We're certain that everyone in your organization is squeaky clean and above any kind of petty fraud. But without an automated system, they still have to keep manual records of all fueling transactions. This involves employees taking precious time to write down details such as vehicle numbers, fuel amount, date, time, etc. Then, someone has to periodically key in this data into one or more of your information systems (accounting, ERP, preventive maintenance, et al.). Assuming your staff possesses this kind of discipline while maintaining the above reproach strength of character mentioned earlier, we are still looking at significant labor spent recording and managing fuel related data on an ongoing basis.

Also worth considering: if everything is recorded manually by, one would assume, humans , then there is the all too real possibility of data entry errors. Chasing down and correcting these errors (AKA "data scrubbing" or "data cleansing") is yet another layer of manual work that you neither desire nor can afford.

A fuel management system automatically manages your in-house fueling and records all transactional data. It also automatically generates the reports you need and sends them to the people who need them, when they need them.

An Optimized Operation

A high performance fuel management solution has built-in mechanisms to easily exchange data with third party software such as maintenance management (CMMS), ERP, and accounting systems. Furthermore, it supports a wide range of data exchange protocols and formats, from web services to manual import/export, of ascii flat files, as not all systems are created equal. This not only helps avoid time wasted on double data entry, but also creates real synergy as data reaches pertinent systems in a timely manner. For instance, in a scenario where the fueling sequence includes entry/automatic capture of vehicle data (mileage, engine data, fault codes, etc.), important vehicle maintenance recalls are triggered at the right time and costly breakdowns and interruptions are minimized.

Fuel tax recovery

This next item is quite straightforward: some fleet equipment consume fuel both on and off road and chances are some kind of road tax paid on the fuel. An good automated fuel management system can accurately track how much fuel was spent off-road in a given period, enabling you to recover as much fuel tax as legally possible.

Compliance to Environmental Regulations

Depending on the industry and jurisdictions in which you operate, there will be a number of laws and regulations that dictate how tightly your fuel has to be tracked and managed. Regardless of industry, however, if you have an underground tank, the government can come knocking on your door at any time. If that happens, you have to be able to produce a reconciliation reports for any time period they specify. So whichever fuel management system you decide on, make sure that it is capable, at the very least, to generate those reports easily and reliably. Even better, choose one that can do so automatically using a tank level gauging system. Keep in mind that soil decontamination is an extremely costly process, making the detection of underground fuel leaks immensely valuable.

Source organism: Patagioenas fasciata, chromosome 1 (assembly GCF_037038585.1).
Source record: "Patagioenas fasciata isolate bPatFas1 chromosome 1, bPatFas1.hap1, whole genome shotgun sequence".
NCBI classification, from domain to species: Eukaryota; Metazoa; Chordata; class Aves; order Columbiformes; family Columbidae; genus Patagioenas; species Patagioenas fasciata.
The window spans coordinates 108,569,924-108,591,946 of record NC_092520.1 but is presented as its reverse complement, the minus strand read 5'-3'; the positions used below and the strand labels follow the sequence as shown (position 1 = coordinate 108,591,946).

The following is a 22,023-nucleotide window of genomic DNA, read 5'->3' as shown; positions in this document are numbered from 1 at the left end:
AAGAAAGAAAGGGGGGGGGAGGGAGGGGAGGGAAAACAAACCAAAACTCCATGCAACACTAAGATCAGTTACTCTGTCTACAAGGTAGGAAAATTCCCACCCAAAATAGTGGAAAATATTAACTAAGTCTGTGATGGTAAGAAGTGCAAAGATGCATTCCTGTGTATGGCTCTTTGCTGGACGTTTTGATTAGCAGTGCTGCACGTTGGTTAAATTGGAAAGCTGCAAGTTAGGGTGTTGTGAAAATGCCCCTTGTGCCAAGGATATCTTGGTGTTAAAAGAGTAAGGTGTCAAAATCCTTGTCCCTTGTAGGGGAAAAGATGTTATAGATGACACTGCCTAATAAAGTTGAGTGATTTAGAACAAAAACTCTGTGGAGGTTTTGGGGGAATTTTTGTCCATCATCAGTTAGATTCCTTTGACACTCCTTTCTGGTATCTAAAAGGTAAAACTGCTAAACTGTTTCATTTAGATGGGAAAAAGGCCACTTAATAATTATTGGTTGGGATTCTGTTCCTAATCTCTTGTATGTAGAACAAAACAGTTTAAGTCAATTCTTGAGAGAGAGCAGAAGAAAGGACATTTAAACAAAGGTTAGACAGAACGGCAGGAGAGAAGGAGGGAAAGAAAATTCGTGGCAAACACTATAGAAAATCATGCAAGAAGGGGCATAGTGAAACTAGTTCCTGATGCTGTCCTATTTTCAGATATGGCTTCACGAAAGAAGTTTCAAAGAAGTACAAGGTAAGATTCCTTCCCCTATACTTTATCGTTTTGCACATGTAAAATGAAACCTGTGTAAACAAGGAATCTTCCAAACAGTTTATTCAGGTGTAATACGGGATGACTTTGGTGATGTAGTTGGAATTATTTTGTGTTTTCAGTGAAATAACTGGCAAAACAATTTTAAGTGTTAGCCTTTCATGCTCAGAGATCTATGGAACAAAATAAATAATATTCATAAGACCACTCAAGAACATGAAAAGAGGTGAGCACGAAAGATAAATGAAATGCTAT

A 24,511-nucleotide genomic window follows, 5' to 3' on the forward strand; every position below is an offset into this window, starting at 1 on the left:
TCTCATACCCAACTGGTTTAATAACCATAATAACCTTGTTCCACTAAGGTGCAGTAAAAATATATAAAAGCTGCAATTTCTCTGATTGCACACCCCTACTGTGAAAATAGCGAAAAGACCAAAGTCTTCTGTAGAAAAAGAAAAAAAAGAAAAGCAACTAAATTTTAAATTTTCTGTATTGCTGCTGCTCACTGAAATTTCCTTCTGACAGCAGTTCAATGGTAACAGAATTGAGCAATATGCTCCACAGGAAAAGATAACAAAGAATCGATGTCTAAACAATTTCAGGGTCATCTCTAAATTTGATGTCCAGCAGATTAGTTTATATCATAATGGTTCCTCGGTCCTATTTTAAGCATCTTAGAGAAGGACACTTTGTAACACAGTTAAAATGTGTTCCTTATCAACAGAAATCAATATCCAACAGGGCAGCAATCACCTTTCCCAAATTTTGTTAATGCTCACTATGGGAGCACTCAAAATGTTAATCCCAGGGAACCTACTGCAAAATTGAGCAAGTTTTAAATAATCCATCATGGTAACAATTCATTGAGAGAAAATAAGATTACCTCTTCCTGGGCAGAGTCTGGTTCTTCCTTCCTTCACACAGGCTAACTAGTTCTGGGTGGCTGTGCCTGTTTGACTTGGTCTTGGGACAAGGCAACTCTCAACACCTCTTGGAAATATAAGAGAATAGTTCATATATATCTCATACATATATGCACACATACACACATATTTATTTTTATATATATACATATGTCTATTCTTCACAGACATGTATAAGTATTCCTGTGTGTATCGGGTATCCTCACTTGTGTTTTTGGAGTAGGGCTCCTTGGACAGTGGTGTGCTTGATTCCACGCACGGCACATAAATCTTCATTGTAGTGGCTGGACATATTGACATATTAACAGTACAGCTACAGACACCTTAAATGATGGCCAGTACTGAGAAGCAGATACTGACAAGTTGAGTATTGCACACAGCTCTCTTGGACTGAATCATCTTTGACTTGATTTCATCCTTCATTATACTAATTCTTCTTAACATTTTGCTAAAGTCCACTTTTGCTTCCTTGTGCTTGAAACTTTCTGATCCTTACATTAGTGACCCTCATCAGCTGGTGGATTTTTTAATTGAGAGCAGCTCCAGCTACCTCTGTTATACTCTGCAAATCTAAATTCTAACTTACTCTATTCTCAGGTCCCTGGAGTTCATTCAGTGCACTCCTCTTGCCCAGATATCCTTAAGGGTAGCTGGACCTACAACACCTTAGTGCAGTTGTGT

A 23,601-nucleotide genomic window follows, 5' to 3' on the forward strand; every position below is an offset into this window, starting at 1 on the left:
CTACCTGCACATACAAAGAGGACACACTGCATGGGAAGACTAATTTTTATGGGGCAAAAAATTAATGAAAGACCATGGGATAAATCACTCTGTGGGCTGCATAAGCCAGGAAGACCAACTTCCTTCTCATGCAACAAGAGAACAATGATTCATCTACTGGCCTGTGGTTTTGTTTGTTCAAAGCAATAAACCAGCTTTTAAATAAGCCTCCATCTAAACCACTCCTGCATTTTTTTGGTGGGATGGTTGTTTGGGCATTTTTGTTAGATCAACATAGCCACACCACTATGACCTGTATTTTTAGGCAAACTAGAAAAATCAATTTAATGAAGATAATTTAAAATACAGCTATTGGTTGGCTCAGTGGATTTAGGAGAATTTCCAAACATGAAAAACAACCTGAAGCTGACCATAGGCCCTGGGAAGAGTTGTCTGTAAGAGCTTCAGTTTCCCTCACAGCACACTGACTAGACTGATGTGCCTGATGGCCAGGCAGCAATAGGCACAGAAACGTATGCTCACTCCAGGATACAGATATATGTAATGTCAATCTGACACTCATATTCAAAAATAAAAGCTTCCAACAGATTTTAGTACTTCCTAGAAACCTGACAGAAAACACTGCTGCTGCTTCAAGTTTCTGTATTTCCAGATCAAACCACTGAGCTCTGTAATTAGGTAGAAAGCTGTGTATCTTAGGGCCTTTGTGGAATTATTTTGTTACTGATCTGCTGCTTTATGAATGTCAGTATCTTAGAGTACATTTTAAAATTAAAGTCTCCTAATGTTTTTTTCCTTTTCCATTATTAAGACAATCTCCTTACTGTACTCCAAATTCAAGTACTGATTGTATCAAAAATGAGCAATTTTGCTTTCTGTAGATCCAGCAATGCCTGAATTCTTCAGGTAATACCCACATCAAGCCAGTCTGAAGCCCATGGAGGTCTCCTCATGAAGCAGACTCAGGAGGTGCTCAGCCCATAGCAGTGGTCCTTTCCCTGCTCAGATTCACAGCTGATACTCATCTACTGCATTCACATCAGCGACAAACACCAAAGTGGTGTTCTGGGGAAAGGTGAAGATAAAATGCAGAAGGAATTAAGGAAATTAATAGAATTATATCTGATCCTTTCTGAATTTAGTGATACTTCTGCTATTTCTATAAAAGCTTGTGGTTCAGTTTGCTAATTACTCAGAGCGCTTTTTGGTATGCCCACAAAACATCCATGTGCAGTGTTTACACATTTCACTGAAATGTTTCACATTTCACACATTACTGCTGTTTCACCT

Beyond the basics: fuel management technology tailored to your specific industry

So far we’ve gone over what a basic fleet fuel management system needs to be and what some of the benefits are. For some, this is just fine and no additional investment or functionality is required. It is wise to know exactly what you need and stick to it—getting carried away with bells and whistles comes at a cost. That being said, many operate in industries with unique challenges and requirements. One-size-fits-all fuel management can prove less than optimal. It may therefore be quite important to look for a system that can adapt to your particular operational context. Here are some examples to illustrate the point.

Fuel management for the public Transit sector

Several public transit buses lined up for routine fueling and fluids management..

For a variety of good reasons, many fleet operators will want vehicles to be identified automatically at refueling time. Perhaps there is a problem with fraud. Or maybe employees are resistant to change or lack motivation to collect accurate data, begetting a need to minimize human intervention. In any case, a good fuel management system ought to be able to meet this requirement. It is, however, important to proceed with caution.

In the  case of public transit fleets, the most straightforward approach is also the most effective, efficient, and trouble free. Whereas some would propose relatively intricate nozzle tag setups (battery powered, AKA active tags being the worst), the best solution is actually a simple yet elegant one: RFID plates fastened on top of the bus, read by a long-range reader on the ceiling.

It boils down to common sense system design: buses within a given transit authority tend to be very similar, and they are always positioned the same way in the fueling bay when being serviced. This predictable configuration makes it easy to properly position long-range RFID readers and tags for consistently reliable reads. Also, because there can only be one bus at a time in a fueling lane—the identified bus—the system may immediately unlock all compatible products. This eliminates the need to request different consumables individually, while enabling the system to record multiple products dispensed (fuel, engine oil, transmission fluid, et al.) in a single transaction.

Learn more...

Fuel management for Public Works departments

A public works vehicle at the municipal yard's fueling station that is equipped with Coencorp's SM2 Fuel management solutions.

A public works operation may contain a rather sophisticated set of parts. For starters, whether directly or indirectly, it is funded by taxpayers. Because the funds will be used to purchase fuel, a high level of control and reporting capacity is essential, as public scrutiny is part of the equation. And environmental issues linked to  greenhouse gas emissions are increasingly a concern.